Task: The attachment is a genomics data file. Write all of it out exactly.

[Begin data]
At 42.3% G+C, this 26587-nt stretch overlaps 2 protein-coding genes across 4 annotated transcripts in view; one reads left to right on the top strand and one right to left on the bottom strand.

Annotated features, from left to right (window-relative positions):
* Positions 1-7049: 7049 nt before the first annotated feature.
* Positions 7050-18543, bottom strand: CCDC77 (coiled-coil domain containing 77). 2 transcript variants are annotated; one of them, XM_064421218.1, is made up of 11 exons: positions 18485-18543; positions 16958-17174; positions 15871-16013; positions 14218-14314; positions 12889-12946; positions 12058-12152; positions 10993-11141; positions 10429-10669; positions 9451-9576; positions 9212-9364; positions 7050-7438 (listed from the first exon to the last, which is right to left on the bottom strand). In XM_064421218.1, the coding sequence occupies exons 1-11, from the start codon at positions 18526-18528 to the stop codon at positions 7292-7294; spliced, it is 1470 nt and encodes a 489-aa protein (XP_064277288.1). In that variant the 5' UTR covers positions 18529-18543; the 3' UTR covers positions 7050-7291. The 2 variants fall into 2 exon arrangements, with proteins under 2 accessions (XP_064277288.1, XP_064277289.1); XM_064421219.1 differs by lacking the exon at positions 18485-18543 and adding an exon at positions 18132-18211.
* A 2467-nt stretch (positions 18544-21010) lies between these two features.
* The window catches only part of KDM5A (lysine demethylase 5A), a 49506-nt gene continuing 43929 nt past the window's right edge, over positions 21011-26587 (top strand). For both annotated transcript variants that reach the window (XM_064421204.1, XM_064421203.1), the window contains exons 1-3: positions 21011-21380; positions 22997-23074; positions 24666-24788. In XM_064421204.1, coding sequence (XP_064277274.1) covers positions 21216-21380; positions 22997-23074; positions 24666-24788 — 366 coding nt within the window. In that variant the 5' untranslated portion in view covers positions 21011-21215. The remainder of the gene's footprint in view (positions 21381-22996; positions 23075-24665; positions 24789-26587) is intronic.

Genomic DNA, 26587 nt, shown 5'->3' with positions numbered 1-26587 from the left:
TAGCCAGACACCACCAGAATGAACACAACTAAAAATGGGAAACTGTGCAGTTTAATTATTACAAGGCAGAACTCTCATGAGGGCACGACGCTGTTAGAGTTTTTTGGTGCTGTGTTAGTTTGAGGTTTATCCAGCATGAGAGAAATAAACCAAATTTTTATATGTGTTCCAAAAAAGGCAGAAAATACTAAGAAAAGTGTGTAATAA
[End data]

At 42.3% G+C, this 26587-nt stretch overlaps 2 protein-coding genes across 4 annotated transcripts in view; one reads left to right on the top strand and one right to left on the bottom strand.

Annotated features, from left to right (window-relative positions):
* Positions 1-7049: 7049 nt before the first annotated feature.
* Positions 7050-18543, bottom strand: CCDC77 (coiled-coil domain containing 77). 2 transcript variants are annotated; one of them, XM_064421218.1, is made up of 11 exons: positions 18485-18543; positions 16958-17174; positions 15871-16013; positions 14218-14314; positions 12889-12946; positions 12058-12152; positions 10993-11141; positions 10429-10669; positions 9451-9576; positions 9212-9364; positions 7050-7438 (listed from the first exon to the last, which is right to left on the bottom strand). In XM_064421218.1, the coding sequence occupies exons 1-11, from the start codon at positions 18526-18528 to the stop codon at positions 7292-7294; spliced, it is 1470 nt and encodes a 489-aa protein (XP_064277288.1). In that variant the 5' UTR covers positions 18529-18543; the 3' UTR covers positions 7050-7291. The 2 variants fall into 2 exon arrangements, with proteins under 2 accessions (XP_064277288.1, XP_064277289.1); XM_064421219.1 differs by lacking the exon at positions 18485-18543 and adding an exon at positions 18132-18211.
* A 2467-nt stretch (positions 18544-21010) lies between these two features.
* The window catches only part of KDM5A (lysine demethylase 5A), a 49506-nt gene continuing 43929 nt past the window's right edge, over positions 21011-26587 (top strand). For both annotated transcript variants that reach the window (XM_064421204.1, XM_064421203.1), the window contains exons 1-3: positions 21011-21380; positions 22997-23074; positions 24666-24788. In XM_064421204.1, coding sequence (XP_064277274.1) covers positions 21216-21380; positions 22997-23074; positions 24666-24788 — 366 coding nt within the window. In that variant the 5' untranslated portion in view covers positions 21011-21215. The remainder of the gene's footprint in view (positions 21381-22996; positions 23075-24665; positions 24789-26587) is intronic.

Genomic DNA, 26587 nt, shown 5'->3' with positions numbered 1-26587 from the left:
TAGCCAGACACCACCAGAATGAACACAACTAAAAATGGGAAACTGTGCAGTTTAATTATTACAAGGCAGAACTCTCATGAGGGCACGACGCTGTTAGAGTTTTTTGGTGCTGTGTTAGTTTGAGGTTTATCCAGCATGAGAGAAATAAACCAAATTTTTATATGTGTTCCAAAAAAGGCAGAAAATACTAAGAAAAGTGTGTAATAA